SAN FRANCISCO (TheBlaze/AP) — Nuns who faced possible eviction from San Francisco’s gritty Tenderloin district because of a rent increase have won a reprieve.

Lawyers for the nuns and landlord, with help from motivational speaker Tony Robbins, reached a deal Friday allowing the nuns to stay for a year at their current rent, the San Francisco Chronicle reported.

The deal gives the sisters time to find a new home for their soup kitchen. Robbins — who was poor as a child and homeless as a teenager and likes to tell the story of how profoundly it touched him when a stranger once gave his hungry family a basket of food — promised to donate $50,000 to help.

Sister Mary Valerie, center, hands out bags of popcorn at the Fraternite Notre Dame Mary of Nazareth Soup Kitchen in San Francisco, Tuesday, Feb. 9, 2016. (AP Photo/Jeff Chiu)

Sister Mary Valerie, center, hands out bags of popcorn at the Fraternite Notre Dame Mary of Nazareth Soup Kitchen in San Francisco, Tuesday, Feb. 9, 2016. (AP Photo/Jeff Chiu)

The Fraternite Notre Dame has run the kitchen for eight years. But in January the nuns were told their rent would jump about 50 percent to $5,500 a month. The nuns said they couldn’t afford it and refused to pay.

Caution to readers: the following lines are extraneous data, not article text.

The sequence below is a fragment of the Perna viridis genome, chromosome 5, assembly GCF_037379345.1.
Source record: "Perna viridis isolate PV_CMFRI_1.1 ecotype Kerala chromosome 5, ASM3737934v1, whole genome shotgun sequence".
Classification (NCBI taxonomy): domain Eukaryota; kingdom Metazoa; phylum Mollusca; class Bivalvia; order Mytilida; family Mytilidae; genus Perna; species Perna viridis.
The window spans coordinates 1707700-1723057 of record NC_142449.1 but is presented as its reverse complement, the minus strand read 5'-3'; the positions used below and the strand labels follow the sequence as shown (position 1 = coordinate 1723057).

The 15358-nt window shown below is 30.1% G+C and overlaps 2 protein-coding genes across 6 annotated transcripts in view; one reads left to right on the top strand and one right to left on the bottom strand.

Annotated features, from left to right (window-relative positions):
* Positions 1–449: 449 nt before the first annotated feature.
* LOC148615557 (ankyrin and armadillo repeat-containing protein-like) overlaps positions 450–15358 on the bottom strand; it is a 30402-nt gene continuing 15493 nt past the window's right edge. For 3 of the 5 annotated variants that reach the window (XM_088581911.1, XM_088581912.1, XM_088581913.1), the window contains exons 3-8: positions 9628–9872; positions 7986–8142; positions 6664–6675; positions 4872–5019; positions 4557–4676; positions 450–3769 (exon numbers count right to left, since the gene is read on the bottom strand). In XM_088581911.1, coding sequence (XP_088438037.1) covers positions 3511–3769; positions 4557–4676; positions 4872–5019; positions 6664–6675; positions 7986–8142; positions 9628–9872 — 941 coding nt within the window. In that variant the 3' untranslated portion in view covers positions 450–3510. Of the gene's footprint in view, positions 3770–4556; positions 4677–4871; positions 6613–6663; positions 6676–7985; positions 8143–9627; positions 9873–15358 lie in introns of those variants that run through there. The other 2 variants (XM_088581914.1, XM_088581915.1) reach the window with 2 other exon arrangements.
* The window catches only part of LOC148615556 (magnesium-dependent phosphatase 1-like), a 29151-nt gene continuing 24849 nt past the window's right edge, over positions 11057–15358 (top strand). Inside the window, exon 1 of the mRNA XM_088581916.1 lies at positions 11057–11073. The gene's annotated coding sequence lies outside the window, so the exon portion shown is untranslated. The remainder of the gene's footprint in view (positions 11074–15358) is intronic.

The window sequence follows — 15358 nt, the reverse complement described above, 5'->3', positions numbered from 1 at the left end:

Michael Heath, a lawyer for landlord Nick Patel, said he’s glad there’s a tentative resolution.

Since 2008, the modest kitchen has sat on a derelict street in the Tenderloin neighborhood, long associated with homelessness and drug use. But it’s also within walking distance of a revitalizing middle Market Street area, led by the relocation of Twitter in 2012.

Brad Lagomarsino, an executive vice president with commercial real estate company Colliers International, said that since 2010 there’s been a “dramatic increase” in residential and retail rents in the middle Market area, leading to spillover increases in the Tenderloin.

Sister Mary Benedicte and Sister Mary of the Angels sleep in the back of the storefront and in the evenings, they bake pastries — French tarts and cookies — to sell at a local farmer’s market to supplement their income.

“But you have to think to the other people. The people who are suffering and struggling on the street,” Benedict told KPIX-TV. “You have to make money, you can make money, but you have to help the poor people. So you have to find the right balance.”

The two sisters feed lunch to about 300 people three times a week. They offer dinner twice a week, using donated food and cash to dish up warm meals.